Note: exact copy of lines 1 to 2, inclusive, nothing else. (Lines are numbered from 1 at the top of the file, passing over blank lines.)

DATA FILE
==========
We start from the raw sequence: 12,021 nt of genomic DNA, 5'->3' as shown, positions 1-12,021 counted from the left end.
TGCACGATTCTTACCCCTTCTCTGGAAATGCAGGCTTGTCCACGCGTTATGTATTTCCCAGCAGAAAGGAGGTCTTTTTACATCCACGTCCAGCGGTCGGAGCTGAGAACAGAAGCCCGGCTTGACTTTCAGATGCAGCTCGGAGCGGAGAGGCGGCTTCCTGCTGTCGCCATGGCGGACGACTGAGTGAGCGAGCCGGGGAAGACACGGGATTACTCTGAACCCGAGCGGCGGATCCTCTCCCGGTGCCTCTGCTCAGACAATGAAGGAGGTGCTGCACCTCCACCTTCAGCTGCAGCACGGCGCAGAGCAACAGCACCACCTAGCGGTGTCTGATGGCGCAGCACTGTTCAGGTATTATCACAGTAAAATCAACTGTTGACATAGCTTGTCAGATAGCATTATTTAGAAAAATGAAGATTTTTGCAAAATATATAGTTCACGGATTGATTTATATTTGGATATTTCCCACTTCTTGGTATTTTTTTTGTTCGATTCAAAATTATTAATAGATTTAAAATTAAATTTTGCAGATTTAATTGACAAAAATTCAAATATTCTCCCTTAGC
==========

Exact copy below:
We start from the raw sequence: 12,021 nt of genomic DNA, 5'->3' as shown, positions 1-12,021 counted from the left end.
TGCACGATTCTTACCCCTTCTCTGGAAATGCAGGCTTGTCCACGCGTTATGTATTTCCCAGCAGAAAGGAGGTCTTTTTACATCCACGTCCAGCGGTCGGAGCTGAGAACAGAAGCCCGGCTTGACTTTCAGATGCAGCTCGGAGCGGAGAGGCGGCTTCCTGCTGTCGCCATGGCGGACGACTGAGTGAGCGAGCCGGGGAAGACACGGGATTACTCTGAACCCGAGCGGCGGATCCTCTCCCGGTGCCTCTGCTCAGACAATGAAGGAGGTGCTGCACCTCCACCTTCAGCTGCAGCACGGCGCAGAGCAACAGCACCACCTAGCGGTGTCTGATGGCGCAGCACTGTTCAGGTATTATCACAGTAAAATCAACTGTTGACATAGCTTGTCAGATAGCATTATTTAGAAAAATGAAGATTTTTGCAAAATATATAGTTCACGGATTGATTTATATTTGGATATTTCCCACTTCTTGGTATTTTTTTTGTTCGATTCAAAATTATTAATAGATTTAAAATTAAATTTTGCAGATTTAATTGACAAAAATTCAAATATTCTCCCTTAGC